I recently sat in on an inspiring reception at the World Economic Forum Annual Meeting in Davos, where The Global Fund (in partnership with Coca-Cola and Charlize Theron) announced “The Big Push” campaign to defeat AIDS, TB, and malaria.
 
So what’s “The Big Push”?
 
It’s been more than 30 years since clinicians diagnosed the first case of AIDS, a disease that swiftly developed into a pandemic with widespread, global implications. Since the early 1980s, more than 30 million people have died of AIDS, and today more than 30 million are living with HIV. These numbers are so large, they’re tough for me to even fathom.
 
Our first response to the pandemic was to scramble for a “silver bullet” – governments, corporates, and foundations invested billions of dollars in research to find a vaccine, cure, or treatment. While these investments surely paid off—more than 8 million people are currently on life-saving AIDS drugs—we’ve learned that the silver bullet approach is unrealistic…new HIV infections have far outpaced our ability to provide treatment, and it is going to take a “combination approach” to really turn the tide on AIDS.
 
To me, The Big Push ushers in a new era in the epidemic’s history, one that will tackle prevention just as much as treatment.



hiv aids awareness


The Big Push kicks off on the heels of recent scientific discoveries that have given us real hope to end AIDS in the course of my lifetime (yes, that truly is a “big” statement). A series of clinical trials have demonstrated that the same drugs used to treat AIDS can also be used to prevent HIV. Given past failures in preventing new infections, this discovery is nothing less than a game-changer.
 
So why is The Global Fund using a word as dramatic as ‘push’ in its campaign? Shouldn’t it just be ‘The Big News’ or ‘The Big Discovery’? No. Since the beginning of the pandemic, stigma has plagued our ability to respond effectively to AIDS. We have struggled to normalize conversations about something as sensitive as HIV/AIDS, to end discrimination against those living with the disease, and to effectively support the populations that are most severely afflicted. All of these failures have stifled our ability to reach the people who need our help the most.
 
In choosing the word “push,” The Global Fund is acknowledging that it’ll take a team effort to end AIDS. We’ll have to raise the funds necessary to manufacture and distribute more drugs, and, most importantly, we’ll have to work hard to ensure that those who need these drugs are educated, motivated, and supported to access them.
 
Here’s where you and I come in.
 
Changing the culture around a disease is a tall task, but the task will be easier if each of us plays our part. Here are some tactics that can make our efforts more effective:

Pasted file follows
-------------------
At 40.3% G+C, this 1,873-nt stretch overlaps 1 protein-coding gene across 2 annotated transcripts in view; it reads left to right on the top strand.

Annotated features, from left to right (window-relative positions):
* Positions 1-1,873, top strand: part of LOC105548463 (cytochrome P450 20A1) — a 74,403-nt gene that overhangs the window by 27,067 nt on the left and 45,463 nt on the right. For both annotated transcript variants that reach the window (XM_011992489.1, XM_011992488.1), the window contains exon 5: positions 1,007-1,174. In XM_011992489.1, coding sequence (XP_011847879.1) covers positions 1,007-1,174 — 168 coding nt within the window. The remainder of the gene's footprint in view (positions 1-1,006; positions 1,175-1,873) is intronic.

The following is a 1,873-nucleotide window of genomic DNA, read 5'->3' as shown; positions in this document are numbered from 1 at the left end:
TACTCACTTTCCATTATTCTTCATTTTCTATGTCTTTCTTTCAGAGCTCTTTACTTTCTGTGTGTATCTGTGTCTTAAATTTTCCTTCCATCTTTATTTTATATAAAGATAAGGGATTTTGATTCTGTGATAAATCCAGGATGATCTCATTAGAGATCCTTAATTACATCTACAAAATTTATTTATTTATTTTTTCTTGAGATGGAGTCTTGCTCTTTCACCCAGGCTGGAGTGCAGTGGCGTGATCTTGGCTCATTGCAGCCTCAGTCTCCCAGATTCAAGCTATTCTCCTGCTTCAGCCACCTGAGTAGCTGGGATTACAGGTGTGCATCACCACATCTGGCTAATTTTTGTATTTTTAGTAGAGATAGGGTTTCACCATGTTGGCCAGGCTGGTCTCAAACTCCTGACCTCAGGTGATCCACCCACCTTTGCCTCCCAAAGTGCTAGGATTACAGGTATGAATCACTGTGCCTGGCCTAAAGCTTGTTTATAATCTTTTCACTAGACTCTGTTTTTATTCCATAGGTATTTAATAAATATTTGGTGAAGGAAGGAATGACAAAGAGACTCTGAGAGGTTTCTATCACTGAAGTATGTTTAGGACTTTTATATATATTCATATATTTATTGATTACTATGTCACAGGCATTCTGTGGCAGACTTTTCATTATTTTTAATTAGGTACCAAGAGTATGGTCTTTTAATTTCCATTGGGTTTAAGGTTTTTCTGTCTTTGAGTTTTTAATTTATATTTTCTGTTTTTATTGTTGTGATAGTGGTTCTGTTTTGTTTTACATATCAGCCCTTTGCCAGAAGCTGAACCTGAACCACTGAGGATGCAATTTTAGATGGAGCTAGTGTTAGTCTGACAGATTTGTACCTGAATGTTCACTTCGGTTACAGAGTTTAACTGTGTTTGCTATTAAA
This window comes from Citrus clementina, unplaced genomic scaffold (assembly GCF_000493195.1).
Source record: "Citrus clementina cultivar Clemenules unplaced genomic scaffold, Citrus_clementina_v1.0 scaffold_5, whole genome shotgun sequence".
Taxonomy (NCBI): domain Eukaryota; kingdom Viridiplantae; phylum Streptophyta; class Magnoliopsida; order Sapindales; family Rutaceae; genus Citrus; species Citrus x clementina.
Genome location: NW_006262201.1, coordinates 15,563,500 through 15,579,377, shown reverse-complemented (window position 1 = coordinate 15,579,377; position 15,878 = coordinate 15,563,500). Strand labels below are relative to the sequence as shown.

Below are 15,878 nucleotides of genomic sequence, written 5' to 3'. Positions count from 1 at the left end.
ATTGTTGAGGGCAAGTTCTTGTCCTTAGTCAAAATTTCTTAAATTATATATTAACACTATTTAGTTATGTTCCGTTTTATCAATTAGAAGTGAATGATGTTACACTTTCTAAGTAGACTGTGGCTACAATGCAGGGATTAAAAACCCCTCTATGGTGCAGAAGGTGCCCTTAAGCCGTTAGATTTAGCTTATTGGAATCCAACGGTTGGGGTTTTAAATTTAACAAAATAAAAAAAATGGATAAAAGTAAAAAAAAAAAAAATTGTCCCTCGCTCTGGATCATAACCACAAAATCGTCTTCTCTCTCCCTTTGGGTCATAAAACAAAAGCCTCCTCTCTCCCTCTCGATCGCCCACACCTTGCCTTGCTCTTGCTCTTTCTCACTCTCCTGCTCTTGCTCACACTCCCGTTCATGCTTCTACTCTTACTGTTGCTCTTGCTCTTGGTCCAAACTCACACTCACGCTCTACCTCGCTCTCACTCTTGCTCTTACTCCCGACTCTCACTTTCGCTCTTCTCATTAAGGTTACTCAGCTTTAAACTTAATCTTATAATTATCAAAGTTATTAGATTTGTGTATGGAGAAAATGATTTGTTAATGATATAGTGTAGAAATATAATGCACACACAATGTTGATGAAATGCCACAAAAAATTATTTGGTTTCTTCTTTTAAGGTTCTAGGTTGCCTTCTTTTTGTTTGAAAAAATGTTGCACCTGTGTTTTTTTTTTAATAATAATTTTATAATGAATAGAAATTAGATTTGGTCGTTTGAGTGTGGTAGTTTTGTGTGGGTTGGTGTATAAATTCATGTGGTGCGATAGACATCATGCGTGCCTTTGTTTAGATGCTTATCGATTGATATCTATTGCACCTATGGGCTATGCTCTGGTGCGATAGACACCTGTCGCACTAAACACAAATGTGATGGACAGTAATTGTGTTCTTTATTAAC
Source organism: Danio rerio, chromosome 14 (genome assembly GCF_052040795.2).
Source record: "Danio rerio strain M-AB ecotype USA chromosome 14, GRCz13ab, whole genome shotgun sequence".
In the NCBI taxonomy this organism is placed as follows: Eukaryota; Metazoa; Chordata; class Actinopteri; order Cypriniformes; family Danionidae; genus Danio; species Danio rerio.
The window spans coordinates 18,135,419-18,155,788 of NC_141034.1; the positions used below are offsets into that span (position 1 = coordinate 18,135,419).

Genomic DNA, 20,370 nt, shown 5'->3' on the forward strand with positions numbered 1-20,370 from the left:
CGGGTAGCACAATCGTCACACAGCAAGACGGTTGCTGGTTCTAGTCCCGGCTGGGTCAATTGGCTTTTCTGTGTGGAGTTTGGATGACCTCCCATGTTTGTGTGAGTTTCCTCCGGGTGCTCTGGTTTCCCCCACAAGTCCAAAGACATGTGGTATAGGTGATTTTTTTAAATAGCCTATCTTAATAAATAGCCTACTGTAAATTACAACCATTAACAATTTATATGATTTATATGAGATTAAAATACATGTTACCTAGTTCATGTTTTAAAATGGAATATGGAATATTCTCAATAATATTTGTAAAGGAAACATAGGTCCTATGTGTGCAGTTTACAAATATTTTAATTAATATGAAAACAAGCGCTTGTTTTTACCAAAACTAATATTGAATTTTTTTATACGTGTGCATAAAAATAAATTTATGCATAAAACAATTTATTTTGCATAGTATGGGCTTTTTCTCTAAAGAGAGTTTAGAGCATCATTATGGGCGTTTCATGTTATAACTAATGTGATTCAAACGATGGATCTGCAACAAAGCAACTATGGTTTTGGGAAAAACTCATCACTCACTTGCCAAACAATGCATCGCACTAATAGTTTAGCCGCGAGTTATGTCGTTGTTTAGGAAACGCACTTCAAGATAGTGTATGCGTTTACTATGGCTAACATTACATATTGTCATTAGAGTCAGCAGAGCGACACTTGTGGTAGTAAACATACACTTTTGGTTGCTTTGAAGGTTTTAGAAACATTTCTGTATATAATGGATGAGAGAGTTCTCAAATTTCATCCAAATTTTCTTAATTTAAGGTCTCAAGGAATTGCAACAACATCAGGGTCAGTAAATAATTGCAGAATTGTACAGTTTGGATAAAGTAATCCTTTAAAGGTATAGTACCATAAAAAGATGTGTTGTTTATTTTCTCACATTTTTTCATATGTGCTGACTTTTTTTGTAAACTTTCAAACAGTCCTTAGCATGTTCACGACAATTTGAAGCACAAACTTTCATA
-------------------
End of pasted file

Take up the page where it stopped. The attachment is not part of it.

1.    Use existing channels. I think Coca-Cola has done some really good work that highlights this point. Over the past couple of years, the company has dedicated one of its greatest assets—its expertise in supply chain management—to improve the distribution of ARVs in Sub-Saharan Africa. Instead of building something new, Coca-Cola has used its distribution capability to leverage a powerful blow against the epidemic. Each of us can follow in these footsteps by thinking about how our own strengths and our own networks (however large or small) can be used to contribute to the fight against AIDS.

2.    Prepare socially relevant messages. If we are trying to change behaviors, we have to meet people “where they are,” and messages need to be packaged and delivered in a way that is palatable. In Washington DC, I run an organization that trains NCAA athletes to use sports as a tool to engage youth in dialogue about HIV/AIDS, healthy relationships, and positive life skills. Through our organization (The Grassroot Project), we’ve learned that young people in DC learn best when they are the ones driving the discussion. Instead of lecturing them, our athletes see themselves as facilitators. Another socially relevant approach to fighting the epidemic is through the use of mobile technology. One example is a new Coca-Cola supported game called TH(RED), which puts raising funds and awareness in the hands of anyone with a mobile phone. In today’s world, I don’t know of anything more socially relevant than a cell phone!

3.    Know that AIDS is everyone’s fight. HIV/AIDS is the most polarizing health issue I’ve witnessed in my lifetime. It has affected people of every race, religion, ethnicity, nationality, sexual orientation, and gender, but it has also ironically caused a lot of division and finger pointing. If AIDS doesn’t discriminate, why should we?

It's our job to make sure that 30 years from now we are not looking at another 30 million new cases of HIV/AIDS. Science tells us that that number can be 0, but we've got to come together to make it happen. Are you ready to join me in The Big Push?

Tyler Spencer is the Founder and CEO of The Grassroot Project, an organization based in Washington DC, that uses NCAA student-athletes to educate local teens about health and HIV/AIDS. He represents DC in the city’s Global Shapers Hub, which is sponsored by Coca-Cola in partnership with the World Economic Forum. Follow Tyler and his athletes on Twitter @GrassrootDC and on Facebook at The Grassroot Project.